Many purists believe the tequila and lime combination that is the Margarita cannot possibly be improved upon, and for good reason. It’s a classic—a citrusy, salty and refreshing one at that. But those who are bit more adventurous in their love of mixing up tequila can look ahead to warmers days sipping something similar to their favorite boozy beverage. Tequila lovers, rejoice. These are nine new ways to enjoy your next Marg this spring.
1. Cafecito (El Vez, New York City)
Bartender Mark Murphy infuses his latest Margarita with a dose of caffeine. The Cafecito is made with Corralejo Reposado, Amaro Averna, La Colombe cold-brew coffee and chipotle agave syrup for a kick. The drink, once shaken and strained, is served over ice in glass rimmed with smoked espresso sea salt, topped with grated canella and garnished with a fresh lemon twist. It has flavors, Murphy says, “reminiscent of salted caramel with a subtle smoky spicy finish and a bitter coffee kick.”
2. 24 Karat Golden Margarita (Gianni’s, The Villa Casa Casuarina, Miami Beach, Fla.)
It takes a special cocktail, inspired by the notorious legacy of extravagance and sophistication of the Versace brand, to be served at the luxe boutique hotel that was once the former home of the late Gianni Versace (for whom the restaurant is named). Yes, the 24 Karat Golden Margarita uses gold-infused El Cartel tequila as a base, along with Grand Marnier and fresh-squeezed orange and lime juice, and is served over ice and finished with a salt rim.
3. Up in Smoke (Gracias Madre, West Hollywood, Calif.)
Beverage director Jason Eisner first envisioned the Up in Smoke cocktail as a hoppy Margarita, and because hops and marijuana share similar flavor profiles, he ran with the theme by smoking the drink in a water decanter (read: bong) with dry-roasted hemp seeds. The cocktail, which, to be sure, is labor-intensive, is made with blanco tequila, house mosaic-hopped cucumber soda, lemon, celery bitters and CO2 and garnished with cucumber pieces in the shape of the letters T, H and C.
Damiana, a low-growing shrub native to subtropical climates including Mexico, is a popular herbal remedy used for everything from treating indigestion to serving as a mood enhancer and aphrodisiac. It’s no wonder the culinary team at The Resort at Pedregal came up with the Baja Margarita as a way to use local ingredients. It’s made with reposado tequila, house-made Damiana and green pepper cordial, house-made ginger syrup, Cointreau and fresh lemon juice, shaken and strained into a rocks glass rimmed with chile morita salt.
Far from your typical fruity Margarita, the sweetness of the Big Shoe Dance, new on Rolf & Daughters’ menu, is matched with some real heat. Made with Tapatio Reposado tequila, Ancho Reyes ancho chile liqueur, fresh lime juice, Bittermens Hellfire Habanero Shrub and a house-made strawberry syrup (a mixture of fresh strawberry pure, agave and Merlet Crème de Fraise des Bois), the cocktail is double-strained and served in a double Old Fashioned glass with a lime wheel dusted in Tajín chile lime salt.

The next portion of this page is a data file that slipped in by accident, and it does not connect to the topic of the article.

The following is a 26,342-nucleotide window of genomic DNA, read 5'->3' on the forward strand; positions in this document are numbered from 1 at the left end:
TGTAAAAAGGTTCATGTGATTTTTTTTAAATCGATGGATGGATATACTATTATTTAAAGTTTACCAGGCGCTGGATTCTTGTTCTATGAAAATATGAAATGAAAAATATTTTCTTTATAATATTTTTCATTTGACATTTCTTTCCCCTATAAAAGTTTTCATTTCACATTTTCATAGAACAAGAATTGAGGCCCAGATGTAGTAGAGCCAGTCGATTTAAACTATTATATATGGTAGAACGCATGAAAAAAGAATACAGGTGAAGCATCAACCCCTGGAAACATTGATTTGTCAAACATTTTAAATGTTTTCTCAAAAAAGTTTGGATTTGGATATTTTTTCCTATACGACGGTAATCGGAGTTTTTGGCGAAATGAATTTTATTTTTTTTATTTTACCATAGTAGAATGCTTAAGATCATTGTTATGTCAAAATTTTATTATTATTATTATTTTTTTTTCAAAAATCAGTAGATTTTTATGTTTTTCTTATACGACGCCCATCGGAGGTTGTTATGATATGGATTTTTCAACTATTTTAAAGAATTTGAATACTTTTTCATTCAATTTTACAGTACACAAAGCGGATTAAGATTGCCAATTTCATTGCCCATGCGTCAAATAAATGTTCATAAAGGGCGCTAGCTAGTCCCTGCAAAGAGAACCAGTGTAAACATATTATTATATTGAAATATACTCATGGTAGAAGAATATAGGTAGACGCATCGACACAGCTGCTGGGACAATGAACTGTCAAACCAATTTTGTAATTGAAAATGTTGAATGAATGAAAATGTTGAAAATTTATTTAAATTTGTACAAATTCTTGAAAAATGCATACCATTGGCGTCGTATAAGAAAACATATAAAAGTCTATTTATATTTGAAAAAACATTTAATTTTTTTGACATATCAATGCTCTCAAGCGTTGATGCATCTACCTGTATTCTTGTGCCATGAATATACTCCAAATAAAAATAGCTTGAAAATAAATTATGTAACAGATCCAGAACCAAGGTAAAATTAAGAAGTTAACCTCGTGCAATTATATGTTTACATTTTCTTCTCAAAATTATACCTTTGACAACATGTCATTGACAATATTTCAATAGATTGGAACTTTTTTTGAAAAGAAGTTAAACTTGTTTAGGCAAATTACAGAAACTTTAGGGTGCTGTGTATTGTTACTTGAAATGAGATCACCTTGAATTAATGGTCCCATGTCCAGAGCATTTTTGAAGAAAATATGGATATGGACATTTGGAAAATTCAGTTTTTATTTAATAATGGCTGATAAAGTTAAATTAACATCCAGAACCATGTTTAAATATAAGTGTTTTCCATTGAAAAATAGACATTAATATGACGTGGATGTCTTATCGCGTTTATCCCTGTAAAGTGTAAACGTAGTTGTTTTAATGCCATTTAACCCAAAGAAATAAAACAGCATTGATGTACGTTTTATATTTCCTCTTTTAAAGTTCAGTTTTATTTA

Foraging for local and unique ingredients is nothing new, especially for bartenders, and in the case of the pink peppercorn trees on the property at Royal Palms, nothing is off-limits. Head bartender Charlie Zeiler created a Margarita around two special trees, and the Peppered Pomegranate Margarita was born. Made with El Tesoro Platinum tequila, spicy pomegranate syrup (made with pink peppercorns and chile flakes) and fresh lemon juice, the cocktail is garnished with the leaves from the pink peppercorn tree, also known for its spicy aroma. “The pink peppercorns and leaves have an amazing flavor and smell that awaken your senses,” says Zeiler.
7. Margarita Pampano (Pampano, New York City)
The house drink at Pampano is pretty enough to drink, even in its frozen form. A creation of Ciro Garzon, the (edible) floral-forward Margarita Pampano is made with Cazadores Blanco tequila combined with hibiscus and served in a glass rimmed with ground hibiscus petals and garnished with a dried whole hibiscus flower.
8. Salt Air Margarita (China Poblano, Las Vegas; The Bazaar, Los Angeles)
Leave it to chef José Andrés, who when looking for an alternative to Margarita salt rims replicated the salty ocean air he found in his native Spain. The result? The Salt Air Margarita, made with blanco tequila, Cointreau, fresh lime juice and the chef’s “salt air,” a blend of lime juice, water, salt and sucro, a powdered emulsifier. Served at China Poblano and The Bazaar, two of his West Coast restaurants, it’s almost as refreshing as beachside cocktails.
Likely using the most exotic ingredients seen in a Margarita, The Trinity is made with precision and care, making the most of the gelée, caviar, foam and, yes, tequila. The bar teams infuses Sauza Blanco with yamamomo (Japanese bayberry), mixes it with lemon and lime juice and yuzu marmalade, tops it with orange foam and pairs it with a caviar of li hing mui (a salty dried plum).